Beckett scratched from All-Star Game

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Beckett scratched from All-Star Game

By Sean McAdam
CSNNE.com Red Sox Insider Follow @sean_mcadam
PHOENIX -- Josh Beckett, who was scheduled to work the second inning of the All-Star Game Tuesday night, decided not to pitch when he felt some tenderness in his left knee during his warmup session in the bullpen.

Beckett had hyperextended the knee last Friday against Baltimore and left after five innings.

"I was warming up and I didn't feel 100 percent, said Beckett of the knee. "I told Tito Francona when I left that if I feel it at all, I'll speak up. It wasn't something I was comfortable going out and messing with.

"I don't think I really hurt it further. But I still definitely have got some inflammation.

That said, he still thinks he'll make his scheduled start Sunday.

"I think it's really a strong possibility," he said. "At worst, we might push it back a day or two."

Beckett spoke by phone with both Terry Francona and trainer Mike Reinold. Neither was terribly concerned about the knee.

Beckett said American League manager Ron Washington was "great when Beckett told him he couldn't go. Beckett said Washington had vowed that players would be returned to their teams in the same physical condition as when they arrived in Phoenix.

New York Yankees reliever David Robertson pitched the second and was given extra time to warm up since he hadn't anticipated coming into the game that early.

"I could have pitched, said Beckett. "But I'm just not comfortable going out to pitch in an All-Star game and then costing myself starts in the second half.

"This game does mean a lot with the home-field advantage in the World Series hinging on the outcome, but there are things ahead in the regular season that are a little more important.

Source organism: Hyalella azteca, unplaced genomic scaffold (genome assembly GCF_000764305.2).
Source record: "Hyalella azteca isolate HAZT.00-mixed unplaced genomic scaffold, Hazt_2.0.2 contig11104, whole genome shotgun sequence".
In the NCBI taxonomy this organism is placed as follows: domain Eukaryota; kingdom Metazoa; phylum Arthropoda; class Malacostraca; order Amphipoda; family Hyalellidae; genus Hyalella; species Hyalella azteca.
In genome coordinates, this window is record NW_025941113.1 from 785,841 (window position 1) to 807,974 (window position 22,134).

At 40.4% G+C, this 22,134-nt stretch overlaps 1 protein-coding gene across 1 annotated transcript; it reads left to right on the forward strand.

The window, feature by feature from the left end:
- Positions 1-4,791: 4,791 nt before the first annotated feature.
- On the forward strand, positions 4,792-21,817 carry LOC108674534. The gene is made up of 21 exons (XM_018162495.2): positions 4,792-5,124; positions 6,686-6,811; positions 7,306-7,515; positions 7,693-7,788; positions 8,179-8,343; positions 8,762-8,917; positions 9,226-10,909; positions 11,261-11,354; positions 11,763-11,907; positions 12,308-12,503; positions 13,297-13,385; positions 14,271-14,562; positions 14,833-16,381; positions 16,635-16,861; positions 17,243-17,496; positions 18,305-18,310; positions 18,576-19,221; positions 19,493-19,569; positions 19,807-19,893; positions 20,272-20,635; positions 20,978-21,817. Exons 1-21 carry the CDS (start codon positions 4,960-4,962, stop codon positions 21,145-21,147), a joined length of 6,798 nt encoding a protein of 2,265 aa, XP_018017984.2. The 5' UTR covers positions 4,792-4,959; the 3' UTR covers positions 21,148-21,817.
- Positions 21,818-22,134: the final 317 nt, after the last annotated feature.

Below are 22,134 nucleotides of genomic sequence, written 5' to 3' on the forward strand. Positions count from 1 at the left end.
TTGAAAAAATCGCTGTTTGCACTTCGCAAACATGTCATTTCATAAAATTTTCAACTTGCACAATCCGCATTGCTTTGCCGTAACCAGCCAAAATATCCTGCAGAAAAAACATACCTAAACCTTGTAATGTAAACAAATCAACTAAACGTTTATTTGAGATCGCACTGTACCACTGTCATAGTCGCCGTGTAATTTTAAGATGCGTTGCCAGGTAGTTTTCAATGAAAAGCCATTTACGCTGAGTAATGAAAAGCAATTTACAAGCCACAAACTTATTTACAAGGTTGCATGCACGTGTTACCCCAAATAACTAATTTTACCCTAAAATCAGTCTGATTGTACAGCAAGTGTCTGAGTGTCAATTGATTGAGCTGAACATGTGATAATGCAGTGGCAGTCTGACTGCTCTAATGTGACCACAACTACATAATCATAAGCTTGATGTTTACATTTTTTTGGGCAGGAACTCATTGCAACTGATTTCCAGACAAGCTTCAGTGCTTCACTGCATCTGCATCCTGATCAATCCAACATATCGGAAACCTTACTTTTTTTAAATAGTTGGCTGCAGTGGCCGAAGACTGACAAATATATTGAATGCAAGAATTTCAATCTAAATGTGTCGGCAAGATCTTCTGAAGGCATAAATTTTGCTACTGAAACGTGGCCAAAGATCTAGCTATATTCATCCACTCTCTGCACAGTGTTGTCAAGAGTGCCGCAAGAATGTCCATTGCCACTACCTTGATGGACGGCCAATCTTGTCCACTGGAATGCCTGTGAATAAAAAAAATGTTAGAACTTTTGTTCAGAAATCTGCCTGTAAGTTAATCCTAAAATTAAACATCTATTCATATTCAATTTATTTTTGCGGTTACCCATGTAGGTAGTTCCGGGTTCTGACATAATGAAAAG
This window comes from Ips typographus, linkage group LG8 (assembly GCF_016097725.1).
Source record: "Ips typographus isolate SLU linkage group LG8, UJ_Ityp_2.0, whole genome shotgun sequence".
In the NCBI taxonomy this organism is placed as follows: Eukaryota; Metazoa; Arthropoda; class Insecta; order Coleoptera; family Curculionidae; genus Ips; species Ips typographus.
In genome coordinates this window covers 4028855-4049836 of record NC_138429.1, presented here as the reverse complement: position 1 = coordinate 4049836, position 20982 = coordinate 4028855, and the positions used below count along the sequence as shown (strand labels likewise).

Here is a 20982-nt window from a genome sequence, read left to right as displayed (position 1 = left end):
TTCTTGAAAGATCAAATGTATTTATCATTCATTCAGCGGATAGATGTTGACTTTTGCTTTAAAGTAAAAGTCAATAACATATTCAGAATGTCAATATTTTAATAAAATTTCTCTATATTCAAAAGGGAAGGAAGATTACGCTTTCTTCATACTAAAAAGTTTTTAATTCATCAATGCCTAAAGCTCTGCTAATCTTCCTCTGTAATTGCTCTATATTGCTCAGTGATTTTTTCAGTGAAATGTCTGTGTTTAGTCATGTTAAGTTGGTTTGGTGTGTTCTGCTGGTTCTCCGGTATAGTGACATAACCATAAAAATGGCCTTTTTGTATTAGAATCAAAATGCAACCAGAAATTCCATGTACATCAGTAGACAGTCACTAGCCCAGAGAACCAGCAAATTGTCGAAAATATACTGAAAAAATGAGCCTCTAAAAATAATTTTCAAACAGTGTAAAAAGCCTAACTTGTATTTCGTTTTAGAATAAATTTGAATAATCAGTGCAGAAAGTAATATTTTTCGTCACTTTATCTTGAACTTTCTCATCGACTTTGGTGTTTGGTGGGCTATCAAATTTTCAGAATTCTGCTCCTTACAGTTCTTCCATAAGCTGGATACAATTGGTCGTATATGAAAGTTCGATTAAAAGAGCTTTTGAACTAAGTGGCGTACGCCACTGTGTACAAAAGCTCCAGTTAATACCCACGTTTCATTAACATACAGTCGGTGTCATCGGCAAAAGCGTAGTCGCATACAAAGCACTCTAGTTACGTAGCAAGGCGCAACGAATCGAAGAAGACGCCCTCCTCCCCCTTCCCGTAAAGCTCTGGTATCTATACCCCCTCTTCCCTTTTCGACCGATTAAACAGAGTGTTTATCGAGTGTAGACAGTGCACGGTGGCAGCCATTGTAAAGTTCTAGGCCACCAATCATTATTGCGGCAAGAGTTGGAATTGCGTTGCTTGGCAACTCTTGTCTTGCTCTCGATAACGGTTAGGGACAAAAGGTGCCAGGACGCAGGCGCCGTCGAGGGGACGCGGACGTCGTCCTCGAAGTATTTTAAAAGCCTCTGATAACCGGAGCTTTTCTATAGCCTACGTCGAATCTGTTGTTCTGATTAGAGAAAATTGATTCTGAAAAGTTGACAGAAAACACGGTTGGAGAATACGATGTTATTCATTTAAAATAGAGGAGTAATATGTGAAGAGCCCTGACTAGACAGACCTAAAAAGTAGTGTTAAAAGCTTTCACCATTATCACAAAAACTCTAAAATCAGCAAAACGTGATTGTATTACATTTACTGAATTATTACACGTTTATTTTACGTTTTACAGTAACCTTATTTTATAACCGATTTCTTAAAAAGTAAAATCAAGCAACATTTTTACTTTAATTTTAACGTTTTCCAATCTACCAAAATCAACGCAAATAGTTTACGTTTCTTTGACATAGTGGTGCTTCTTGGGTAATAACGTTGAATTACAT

Beckett decided to stop throwing when he had "about 10 pitches left in his bullpen session.

"I think I would have pitched if it had been a regular-season game, he said. "It wasn't one pitch. It just progressively got a little stiffer. I think I did the right thing here.

Just hours earlier, Beckett said his knee felt fine and he planned to have a "light side session Friday in St. Petersburg in anticipation of making his first second-half start Sunday night against the Tampa Bay Rays.

Sean McAdam can be reached at smcadam@comcastsportsnet.com. Follow Sean on Twitter at http:twitter.comsean_mcadam.

Youkilis weighs in on Valentine possibly being Japan ambassador

Youkilis weighs in on Valentine possibly being Japan ambassador

Among the reactions to the news that Bobby Valentine was possibly being considered to be the US amassador to Japan in President Donald Trump’s administration was this beauty from Kevin Youkilis. 

Valentine famously called out Youkilis early in his stormy tenure as Red Sox manager in 2012. Remember? "I don't think he's as physically or emotionally into the game as he has been in the past for some reason," Bobby V said of Youk at the time. 

The Red Sox traded Youkilis to the White Sox for two not-future Hall of Famers, outfielder Brent Lillibridge and right-hander Zach Stewart, later that season.

Youkilis, now Tom Brady’s brother-in-law by the way, had a 21-game stint playing in Japan in 2014 before retiring from baseball. 

 

Report: Bobby Valentine could be Trump’s US ambassador to Japan

Report: Bobby Valentine could be Trump’s US ambassador to Japan

Major league manager. Inventor of the wrap sandwich. Champion ballroom dancer.  And…

US ambassador to Japan?

Bobby Valentine is on the short list for that position in President Donald Trump’s administration, according to a WEEI.com report.

The former Red Sox manager (fired after a 69-93 season and last-place finish in 2012), and ex-New York Mets and Texas Rangers, skipper, also managed the Chiba Lotte Marines in Japan’s Pacific League for six seasons. 

When asked by the New York Daily News if he's being considered for the post, Valentine responded: "I haven't been contacted by anyone on Trump's team." 

Would he be interested?

"I don't like to deal in hypotheticals," Valentine told the Daily News.

Valentine, 66, has known the President-elect and Trump's brother Bob since the 1980s, is close to others on Trump’s transition team and has had preliminary discussions about the ambassador position, sources told WEEI.com’s Rob Bradford. 

Valentine, currently the athletic director of Sacred Heart University in Fairfield, Conn., is also friendly with current Japanese Prime Minister Shinzo Abe, who, like Valentine, attended the University of Southern California.